Solar Panel Tariffs Shaping Up to Be a Speed Bump Rather than a Roadblock
Earlier this year, the Trump Administration announced that it would impose tariffs on solar panels and cells imported into the United States. In advance of this decision, solar developers and installation companies feared substantial trade barriers could disrupt their burgeoning businesses. However, based on early evidence, the tariffs appear to be a project development speed bump rather than a roadblock.
The administration's decision on tariffs is the ultimate result of a petition argued before the U.S. International Trade Commission ("ITC") by Suniva Inc. and SolarWorld Americas Inc., two domestic manufacturers of solar photovoltaic panels. Following proceedings at the ITC, the President agreed to impose tariffs that will stay in effect for four years, beginning in 2018, and are set at a 30 percent rate in the first year, declining 5 percent in each of three successive years to a 15 percent rate in 2021.
Analysts currently anticipate that installations in 2018 will roughly match those in 2017, and the tariffs' impact appears to have been less dramatic than feared for a number of reasons. First, the rates announced are lower than the 50 percent duties sought by Suniva and SolarWorld. The tariffs are certainly a substantial additional cost for developers and installers, but given other efficiencies and cost reductions in panel and cell costs, their effect is to bring project prices back roughly to where they were in late 2016 or early 2017. Many rooftop installers have announced that they will simply absorb the tariffs' cost, although the economics of utility-scale projects are more vulnerable because the panel cost represents a greater proportion of overall project costs.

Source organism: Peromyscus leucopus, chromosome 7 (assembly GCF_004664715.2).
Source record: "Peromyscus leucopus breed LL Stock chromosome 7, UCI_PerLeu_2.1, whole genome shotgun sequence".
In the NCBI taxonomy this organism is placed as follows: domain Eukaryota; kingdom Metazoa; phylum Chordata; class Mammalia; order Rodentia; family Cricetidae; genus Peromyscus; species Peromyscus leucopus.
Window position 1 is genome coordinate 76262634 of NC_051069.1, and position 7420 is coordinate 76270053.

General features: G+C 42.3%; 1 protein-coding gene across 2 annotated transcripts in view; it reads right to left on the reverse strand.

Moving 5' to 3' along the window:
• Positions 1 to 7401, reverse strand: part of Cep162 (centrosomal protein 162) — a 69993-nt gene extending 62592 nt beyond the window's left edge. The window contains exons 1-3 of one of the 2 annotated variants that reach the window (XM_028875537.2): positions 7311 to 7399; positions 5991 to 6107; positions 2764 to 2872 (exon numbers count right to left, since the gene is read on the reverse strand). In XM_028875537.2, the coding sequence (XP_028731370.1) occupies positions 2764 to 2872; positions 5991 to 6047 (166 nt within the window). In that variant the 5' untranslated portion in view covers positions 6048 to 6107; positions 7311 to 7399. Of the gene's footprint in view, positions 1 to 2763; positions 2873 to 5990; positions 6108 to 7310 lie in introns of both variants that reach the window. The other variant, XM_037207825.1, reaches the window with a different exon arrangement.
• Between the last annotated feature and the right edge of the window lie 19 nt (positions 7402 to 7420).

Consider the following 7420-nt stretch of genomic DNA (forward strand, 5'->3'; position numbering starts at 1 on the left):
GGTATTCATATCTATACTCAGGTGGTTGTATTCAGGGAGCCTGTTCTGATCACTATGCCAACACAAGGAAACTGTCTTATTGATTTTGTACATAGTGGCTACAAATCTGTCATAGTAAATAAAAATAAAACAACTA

Another reason is that the tariffs do not apply to all solar panels, such as certain kinds of thin-film panels. The Administration's decision also exempts the first 2.5 gigawatts of imported panels each year from the tariffs. And while no one anticipates a surge in domestic panel manufacturing, a couple of companies have announced plans to set up operations in the United States—in part to avoid paying the tariffs.
Finally, companies had time to prepare for the tariffs' impact and have made adjustments to their businesses to stay competitive. Some developers and installers stockpiled panels in advance of the imposition of tariffs, providing at least a short-term supply of lower-priced panels. Companies have also sought to distinguish themselves by pairing solar projects with energy storage and/or grid services capabilities, while others have targeted niche markets such as community solar.
None of this is to say that the tariffs will not have any impact. Companies are adjusting as well as can be expected, but analysts estimate that over the next four years, installations will be 10–15 percent lower than they would have been without the tariffs. Although some companies have announced layoffs, most now predict that the tariffs' employment impact will be in stifling job creation rather than eliminating existing jobs. All in all, the tariffs do not appear to be the game-changing development that many in the industry feared.